Friday, November 11, 2005

A particularly stupid war

Today is Veteran's Day, and others have paid better tribute. I want to note, approvingly, the decision a half-century ago to change the day to Veteran's Day from Armistice Day.

Armistice Day has a somewhat romantic history: the guns fell silent at the eleventh hour of the eleventh day of the eleventh month. If you surf around, you'll see quotations from "Flander's Fields" and suchlike.

Yes, a cessation of war is something to celebrate; but I am glad we don't labor under the burden of the propaganda that once prevailed about the First World War. Not to put too fine a point on it: it was a remarkably stupid war. I can't go "rah rah" over it; not one bit.

The change to Veteran's Day seems fitting, and it makes the day far more meaningful. It is, curiously, the last national holiday that floats through the week. As I recall, there was an attempt to shift it to Monday, but that didn't fly.


Maria said...

I agree that WWI was rather a stupid war, etc, etc, but...
I'm reading a biography of Georges Vanier now. He fought in WWI, later became a diplomat to France, and then Govenor General. I think his cause for canonization is up, and one of his sons is Jean Vanier, founder of l'Arche.
Something I noted as particularly interesting was the way he viewed the war. He knew that war/the war was wrong, yet he did not feel at all that his role in it was wrong. By the time he entered, he saw his role, independant of the origins of the war, as being that of protecting all that is good, noble, true, civilized, virtuous, refined, and beautiful from the barbarism of baser passions -- the desire to conquer, the destruction to civilian life, etc.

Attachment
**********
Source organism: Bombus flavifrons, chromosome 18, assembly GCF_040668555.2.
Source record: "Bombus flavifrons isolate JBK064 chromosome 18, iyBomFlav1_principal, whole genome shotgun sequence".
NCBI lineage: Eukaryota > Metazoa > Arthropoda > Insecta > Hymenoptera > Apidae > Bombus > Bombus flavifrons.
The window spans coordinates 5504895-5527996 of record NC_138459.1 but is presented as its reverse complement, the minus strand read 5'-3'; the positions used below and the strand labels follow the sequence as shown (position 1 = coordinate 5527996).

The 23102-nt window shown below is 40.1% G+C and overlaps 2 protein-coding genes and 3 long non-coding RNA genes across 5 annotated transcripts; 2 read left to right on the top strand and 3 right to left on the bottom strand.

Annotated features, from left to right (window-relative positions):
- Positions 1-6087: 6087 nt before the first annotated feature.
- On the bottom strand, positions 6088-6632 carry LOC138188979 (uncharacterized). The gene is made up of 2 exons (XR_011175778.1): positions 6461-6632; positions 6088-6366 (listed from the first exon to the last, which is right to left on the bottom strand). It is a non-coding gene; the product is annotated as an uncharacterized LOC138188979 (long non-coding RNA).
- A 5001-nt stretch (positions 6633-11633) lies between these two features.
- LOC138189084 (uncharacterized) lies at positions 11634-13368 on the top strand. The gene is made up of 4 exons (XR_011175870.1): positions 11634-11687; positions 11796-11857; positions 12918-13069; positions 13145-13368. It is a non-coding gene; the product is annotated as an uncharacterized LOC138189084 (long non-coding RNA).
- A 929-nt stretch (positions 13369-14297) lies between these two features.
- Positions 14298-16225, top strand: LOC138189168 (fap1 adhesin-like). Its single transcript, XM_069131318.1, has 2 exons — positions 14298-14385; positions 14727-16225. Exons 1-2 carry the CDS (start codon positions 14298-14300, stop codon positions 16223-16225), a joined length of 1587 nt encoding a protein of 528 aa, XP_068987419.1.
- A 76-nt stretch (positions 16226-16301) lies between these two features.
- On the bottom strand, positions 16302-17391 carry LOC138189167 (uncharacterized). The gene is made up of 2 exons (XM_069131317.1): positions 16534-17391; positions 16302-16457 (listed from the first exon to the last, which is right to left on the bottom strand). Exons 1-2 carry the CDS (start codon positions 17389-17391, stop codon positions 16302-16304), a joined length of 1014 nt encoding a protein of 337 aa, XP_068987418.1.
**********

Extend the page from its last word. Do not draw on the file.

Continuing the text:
Probably a more common view that made WWI seem almost adventurous was the more... American conviction that no people should be oppressed by the crown of another people.

Basically, I'm just saying that the dignity of WWI did not come from its origins, but from what it became.

Anyway, Georges would hate what we've turned our country into. He was always so concerned to respect the dignity of each person. I feel like saying 'Georges Vanier, pray for us', but he's not canonized yet.

Victor said...

Actually Father, the notion that WW1 was a stupid war was already conventional wisdom by the 1920s in the Western democracies.

This CW played no small role in US isolationism and Anglo-French appeasement in the 1930s.

Todd said...

At the risk of dipping into CAEI territory, it might have been an evil one as well, at least for the possibility that it alienated believers in Europe and may well have hastened the decline of Christianity there. What did four years get the West? An accelerated czarist/communism in Russia and eventually a Cold War that nearly destroyed the world. An aggrieved German people that gave rise to a leader who nearly destroyed the world. A Church and its values exposed as impotent in face of such catastrophes. Maybe the real miracle in Europe is that so many remain Christian in spite of it all.